When Moses came down the mountain and saw the calf, the Torah says the people were peruah, meaning “wild, disorderly, chaotic, unruly, tumultuous.” He “saw that the people were running wild and that Aaron had let them get out of control and so become a laughingstock to their enemies.” They were not a community but a crowd, a mob.

So – Moses began by reviewing for the people the importance of Shabbat because he knew a secret: when people will set aside that one day to focus on their personal relationship with the Holy One of Israel through prayer and study of His Word, they are drawn to love and serve their God with greater understanding and devotion.  Of course, we need to feed our spiritual nature every day of the week, but setting aside Shabbat for greater and more sustained attention to spiritual matters is vital.

Secondly, Moses instructed them to build the Tabernacle as a symbolic home for God.


Why these two commandments rather than any others? Because the weekly Sabbath and the gathering in a sanctuary to worship with others of like faith are the two most powerful ways of building community. Moses understood that the best way to turn a crowd into a community was to have them build something together.  And he also understood that strengthening relationships within that community requires setting aside dedicated time when we focus not on our own self interests but on the things we share by praying together, studying God’s Word together, and celebrating together.  Simply put, uniting the commandment of Shabbat with the commandment to build the Tabernacle became the force by which that unruly crowd morphed gradually into a community.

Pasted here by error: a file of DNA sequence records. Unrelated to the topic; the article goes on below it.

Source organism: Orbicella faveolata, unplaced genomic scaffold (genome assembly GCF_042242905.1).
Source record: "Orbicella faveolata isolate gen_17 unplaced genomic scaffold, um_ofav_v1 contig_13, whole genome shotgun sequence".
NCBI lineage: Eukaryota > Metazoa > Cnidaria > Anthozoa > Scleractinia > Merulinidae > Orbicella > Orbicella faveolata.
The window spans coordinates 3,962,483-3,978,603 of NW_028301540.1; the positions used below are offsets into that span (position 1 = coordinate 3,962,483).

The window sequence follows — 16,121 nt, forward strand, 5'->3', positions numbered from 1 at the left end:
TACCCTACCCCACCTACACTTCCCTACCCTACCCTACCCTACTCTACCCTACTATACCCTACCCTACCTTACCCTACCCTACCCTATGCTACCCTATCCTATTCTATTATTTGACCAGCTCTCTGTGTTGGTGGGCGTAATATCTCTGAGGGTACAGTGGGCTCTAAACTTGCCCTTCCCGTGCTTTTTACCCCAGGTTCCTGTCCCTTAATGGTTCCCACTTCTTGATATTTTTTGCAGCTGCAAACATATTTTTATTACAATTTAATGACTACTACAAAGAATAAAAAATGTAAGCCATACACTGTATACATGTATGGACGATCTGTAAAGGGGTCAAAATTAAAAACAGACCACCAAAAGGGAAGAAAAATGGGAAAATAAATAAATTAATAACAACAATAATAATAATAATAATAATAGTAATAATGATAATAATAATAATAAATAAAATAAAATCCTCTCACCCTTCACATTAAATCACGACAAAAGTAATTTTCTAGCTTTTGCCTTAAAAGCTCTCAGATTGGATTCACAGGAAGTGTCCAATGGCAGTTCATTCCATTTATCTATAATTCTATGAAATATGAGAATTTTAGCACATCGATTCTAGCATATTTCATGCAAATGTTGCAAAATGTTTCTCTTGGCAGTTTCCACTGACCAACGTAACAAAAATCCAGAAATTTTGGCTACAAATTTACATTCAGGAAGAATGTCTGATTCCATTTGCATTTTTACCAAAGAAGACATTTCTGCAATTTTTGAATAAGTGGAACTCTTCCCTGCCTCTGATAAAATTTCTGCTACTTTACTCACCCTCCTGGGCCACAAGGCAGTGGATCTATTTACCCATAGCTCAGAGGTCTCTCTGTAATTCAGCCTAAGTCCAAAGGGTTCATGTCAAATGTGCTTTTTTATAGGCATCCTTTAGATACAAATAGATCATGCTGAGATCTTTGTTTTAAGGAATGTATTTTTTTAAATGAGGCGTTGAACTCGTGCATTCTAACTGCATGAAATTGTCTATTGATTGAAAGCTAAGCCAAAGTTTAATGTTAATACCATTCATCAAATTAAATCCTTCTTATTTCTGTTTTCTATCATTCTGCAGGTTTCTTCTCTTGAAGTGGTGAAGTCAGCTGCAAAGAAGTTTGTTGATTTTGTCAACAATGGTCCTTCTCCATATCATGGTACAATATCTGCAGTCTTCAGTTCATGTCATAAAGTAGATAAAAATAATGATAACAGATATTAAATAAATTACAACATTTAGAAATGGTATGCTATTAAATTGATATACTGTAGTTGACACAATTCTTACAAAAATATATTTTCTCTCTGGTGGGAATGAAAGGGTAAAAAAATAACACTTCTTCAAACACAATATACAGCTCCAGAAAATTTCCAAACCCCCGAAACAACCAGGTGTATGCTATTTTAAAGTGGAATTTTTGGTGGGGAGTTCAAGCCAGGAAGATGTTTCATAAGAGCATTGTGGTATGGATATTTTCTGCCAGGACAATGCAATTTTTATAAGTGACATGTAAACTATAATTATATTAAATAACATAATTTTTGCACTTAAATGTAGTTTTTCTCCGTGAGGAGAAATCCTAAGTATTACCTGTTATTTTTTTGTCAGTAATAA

The principle holds true to this very day for the golden calf was not a one-time event.  Every generation has its opportunity to ‘build a golden calf’ – an attitude, a conviction, a persuasion that begins to permeate the population’s consciousness to turn away from God and seek some other ‘god’.  The result is always deterioration of the society, conflict, violence and moral decay.

Developing community is essential if a nation or society will emerge from their own ‘golden calf crisis.’ We find God in community. We develop virtue, strength of character, and a commitment to the common good. Community is local. It is society with a human face. It is not far-off government. It is not the people we pay to look after the welfare of others. Community is the work we do ourselves, together.